The Solicitors Code of Conduct doesn’t actually refer to cloud computing, but the notes to r 4 (Confidentiality) make it clear that, whilst it may be permissible to outsource storage of data: 

‘This would normally require confidentiality undertakings from the provider and checks to ensure that the terms of the arrangements regarding confidentiality are being complied with.’ 

I have reviewed the terms and conditions of several of these services and, unsurprisingly, they don’t contain any provisions which would satisfy the requirements of the DPA or the Solicitors Code of Conduct. They contain the usual provisions that service is provided on an ‘as-is’ basis at the risk of the user, exclude all warranties of any kind and state that the provider has no ‘responsibility for any harm to your computer system, loss or corruption of data, or other harm that results from your access to or use‘ of the service.  

There is nothing particularly unreasonable about this. These consumer cloud services provide a great deal of functionality for free (I use Dropbox for a lot of my personal documents and it is a great service) and it wouldn’t be commercially reasonable for them to underwrite the security of the data they store. However, these contractual terms simply don’t give the assurances which the user needs to have to comply with the DPA and the Solicitors Code of Conduct. 

The IT Department 

The Law Society Gazette article on the iPad quoted the CIO of Eversheds as saying ‘The message to fee-earners is: if you have a device, we will find a way to hook it up’. 

This isn’t an attitude I am familiar with from big firm IT departments, but I am starting to wonder if this is the most sensible approach from a data security perspective. 

Lawyers want to use these devices. They are likely to find a way to do so whether or not they are officially supported. Paradoxically, it is when the IT department tries to lock them out of the corporate network that the use of USB memory sticks and cloud storage (where the data security issues really arise) starts to creep in. Maybe it is better to enforce a policy that the IT department will support devices where possible, but that the use of unofficial ‘workarounds’ is prohibited.  

Reform of Data Protection Law? 

Is data protection law behind the times in treating cloud storage providers as data processors at all? 

If an employee of a law firm stores data on a USB memory stick there is no transfer to a data processor. The sch 1, part 2 requirements don’t apply and, provided that appropriate technical and organisational measures are taken to encrypt and back up the data, the firm should be in compliance with the DPA.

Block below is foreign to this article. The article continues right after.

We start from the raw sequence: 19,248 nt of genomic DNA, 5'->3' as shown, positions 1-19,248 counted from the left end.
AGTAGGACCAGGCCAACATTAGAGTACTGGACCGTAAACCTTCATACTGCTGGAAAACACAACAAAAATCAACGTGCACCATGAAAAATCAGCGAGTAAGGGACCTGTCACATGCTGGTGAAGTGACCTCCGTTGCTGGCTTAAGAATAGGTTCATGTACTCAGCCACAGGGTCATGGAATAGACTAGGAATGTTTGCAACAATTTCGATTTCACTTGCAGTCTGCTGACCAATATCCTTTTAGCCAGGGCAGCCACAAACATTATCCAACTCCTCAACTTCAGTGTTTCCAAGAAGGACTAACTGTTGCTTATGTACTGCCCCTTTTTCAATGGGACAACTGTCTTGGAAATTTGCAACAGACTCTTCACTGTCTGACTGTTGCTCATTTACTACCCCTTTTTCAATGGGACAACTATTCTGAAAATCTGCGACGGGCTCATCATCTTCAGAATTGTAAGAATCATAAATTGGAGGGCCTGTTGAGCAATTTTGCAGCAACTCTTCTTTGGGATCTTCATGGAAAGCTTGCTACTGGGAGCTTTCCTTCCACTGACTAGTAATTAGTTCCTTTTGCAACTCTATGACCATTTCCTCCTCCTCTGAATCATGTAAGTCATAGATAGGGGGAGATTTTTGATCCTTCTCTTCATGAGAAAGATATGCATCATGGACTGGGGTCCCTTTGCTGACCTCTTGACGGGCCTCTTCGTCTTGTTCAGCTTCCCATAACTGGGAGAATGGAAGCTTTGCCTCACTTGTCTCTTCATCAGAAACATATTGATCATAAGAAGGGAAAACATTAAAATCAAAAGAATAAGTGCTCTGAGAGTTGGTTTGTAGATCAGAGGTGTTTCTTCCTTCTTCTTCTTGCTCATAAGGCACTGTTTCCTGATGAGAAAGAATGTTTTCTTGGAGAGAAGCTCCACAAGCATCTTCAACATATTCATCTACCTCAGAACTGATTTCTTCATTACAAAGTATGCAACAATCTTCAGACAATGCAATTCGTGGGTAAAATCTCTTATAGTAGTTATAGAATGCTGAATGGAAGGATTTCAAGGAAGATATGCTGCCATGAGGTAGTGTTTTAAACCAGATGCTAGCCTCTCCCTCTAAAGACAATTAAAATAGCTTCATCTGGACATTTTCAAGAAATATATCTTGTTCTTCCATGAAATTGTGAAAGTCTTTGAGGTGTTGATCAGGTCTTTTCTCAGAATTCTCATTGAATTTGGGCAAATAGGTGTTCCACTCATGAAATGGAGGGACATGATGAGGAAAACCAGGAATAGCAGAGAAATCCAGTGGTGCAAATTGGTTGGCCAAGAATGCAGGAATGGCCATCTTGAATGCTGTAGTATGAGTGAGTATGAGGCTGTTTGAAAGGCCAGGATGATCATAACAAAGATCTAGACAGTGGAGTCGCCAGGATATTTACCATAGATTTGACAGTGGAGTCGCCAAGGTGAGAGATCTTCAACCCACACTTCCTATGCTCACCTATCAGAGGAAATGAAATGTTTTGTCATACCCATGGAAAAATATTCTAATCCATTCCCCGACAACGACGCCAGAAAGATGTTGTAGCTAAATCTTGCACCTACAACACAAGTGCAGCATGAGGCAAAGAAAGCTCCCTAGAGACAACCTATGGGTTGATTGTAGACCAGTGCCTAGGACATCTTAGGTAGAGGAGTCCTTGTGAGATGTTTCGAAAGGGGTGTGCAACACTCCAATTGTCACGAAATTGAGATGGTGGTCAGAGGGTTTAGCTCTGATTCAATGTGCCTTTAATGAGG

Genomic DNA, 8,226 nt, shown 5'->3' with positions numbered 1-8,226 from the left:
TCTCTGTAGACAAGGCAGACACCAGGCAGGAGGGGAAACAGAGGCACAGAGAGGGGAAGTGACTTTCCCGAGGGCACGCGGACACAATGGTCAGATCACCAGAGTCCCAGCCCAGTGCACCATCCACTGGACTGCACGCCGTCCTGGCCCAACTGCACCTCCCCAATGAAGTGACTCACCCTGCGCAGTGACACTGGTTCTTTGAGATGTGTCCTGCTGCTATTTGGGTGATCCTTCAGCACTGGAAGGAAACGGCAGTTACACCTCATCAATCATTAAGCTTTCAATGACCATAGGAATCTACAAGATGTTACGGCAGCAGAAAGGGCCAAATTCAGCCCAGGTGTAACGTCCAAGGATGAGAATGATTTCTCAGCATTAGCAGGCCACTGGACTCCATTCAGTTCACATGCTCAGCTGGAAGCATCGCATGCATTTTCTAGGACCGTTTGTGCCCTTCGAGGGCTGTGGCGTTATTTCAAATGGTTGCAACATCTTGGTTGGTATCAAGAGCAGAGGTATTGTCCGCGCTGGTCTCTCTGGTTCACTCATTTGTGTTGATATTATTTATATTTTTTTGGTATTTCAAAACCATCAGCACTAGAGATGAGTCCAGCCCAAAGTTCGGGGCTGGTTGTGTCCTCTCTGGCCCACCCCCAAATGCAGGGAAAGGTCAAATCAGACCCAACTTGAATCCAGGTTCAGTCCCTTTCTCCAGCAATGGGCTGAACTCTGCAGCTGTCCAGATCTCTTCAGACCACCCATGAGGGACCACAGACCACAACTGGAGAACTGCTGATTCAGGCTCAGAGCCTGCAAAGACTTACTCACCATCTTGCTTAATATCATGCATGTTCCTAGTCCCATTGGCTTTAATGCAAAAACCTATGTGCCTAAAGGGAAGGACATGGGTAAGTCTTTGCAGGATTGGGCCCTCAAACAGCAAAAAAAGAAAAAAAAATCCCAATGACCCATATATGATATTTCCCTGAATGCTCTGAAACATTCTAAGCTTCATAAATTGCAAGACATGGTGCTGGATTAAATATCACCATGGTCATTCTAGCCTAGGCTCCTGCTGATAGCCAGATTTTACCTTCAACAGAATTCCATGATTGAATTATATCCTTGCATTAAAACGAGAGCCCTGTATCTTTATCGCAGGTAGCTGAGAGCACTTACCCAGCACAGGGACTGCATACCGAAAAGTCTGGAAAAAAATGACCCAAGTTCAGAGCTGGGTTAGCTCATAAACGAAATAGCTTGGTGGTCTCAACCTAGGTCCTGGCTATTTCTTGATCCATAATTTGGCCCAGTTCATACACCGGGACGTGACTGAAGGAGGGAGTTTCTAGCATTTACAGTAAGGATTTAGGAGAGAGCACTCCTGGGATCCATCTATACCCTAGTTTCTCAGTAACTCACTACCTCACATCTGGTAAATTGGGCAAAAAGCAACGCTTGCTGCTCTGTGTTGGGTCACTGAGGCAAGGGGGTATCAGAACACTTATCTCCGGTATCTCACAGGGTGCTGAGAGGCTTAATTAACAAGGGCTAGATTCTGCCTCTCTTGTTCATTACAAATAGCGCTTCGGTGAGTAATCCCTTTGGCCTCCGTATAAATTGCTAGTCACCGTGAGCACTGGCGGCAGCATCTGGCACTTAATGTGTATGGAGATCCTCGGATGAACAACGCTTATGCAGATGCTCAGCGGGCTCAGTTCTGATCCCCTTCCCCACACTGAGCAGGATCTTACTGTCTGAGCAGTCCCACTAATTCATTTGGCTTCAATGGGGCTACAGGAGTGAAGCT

On the other hand, a cloud storage service is clearly a data processor under the DPA (they are holding the data and carrying out other processing operations and are not an employee of the firm) and so the sch 1, part 2 requirements apply and the appropriate written contract with the supplier is needed. 

Taking Dropbox as an example, it is straightforward to encrypt data locally using Truecrypt before it is stored in the cloud and an up-to-date copy of the data is also kept locally on the user’s computer. Provided these requirements are met, why shouldn’t the cloud storage be treated as functionally equivalent to an encrypted USB memory stick or CD-ROM? 

The alternative is for these consumer level cloud services to enhance their offerings to comply with the DPA requirements. However, this will inevitably come with an ‘enterprise grade’ price tag attached. 


What can we conclude from all of this?  

Firstly, individual lawyers need to be careful not to get carried away with shiny new gadgets. Earning your law firm a mention on the enforcement pages of the ICO website is unlikely to be a good career move – and neither is a breach of the Solicitors Code of Conduct. 

Secondly, IT departments and managers might want to look again at their IT policies. How do these cover use by fee earners of their own devices? Is it better to follow the approach followed by Eversheds by bringing your lawyers’ pet gadgets into the fold and ensuring they are supported in a way which promotes data security? 

Thirdly, either cloud service providers need to become DPA compliant or data protection law needs to embrace the realities of cloud computing. As the latter would require legislation to amend the DPA (and presumably an amendment to the Data Protection Directive which it implements), this seems unlikely in the short term. Until one of these takes place, lawyers (and their clients) who are subject to UK data protection laws need to be very wary of storing personal data in the cloud. 

Jon Bloor is Head of Corporate at Lees Solicitors LLP. He is also the author of the iPad Lawyer blog at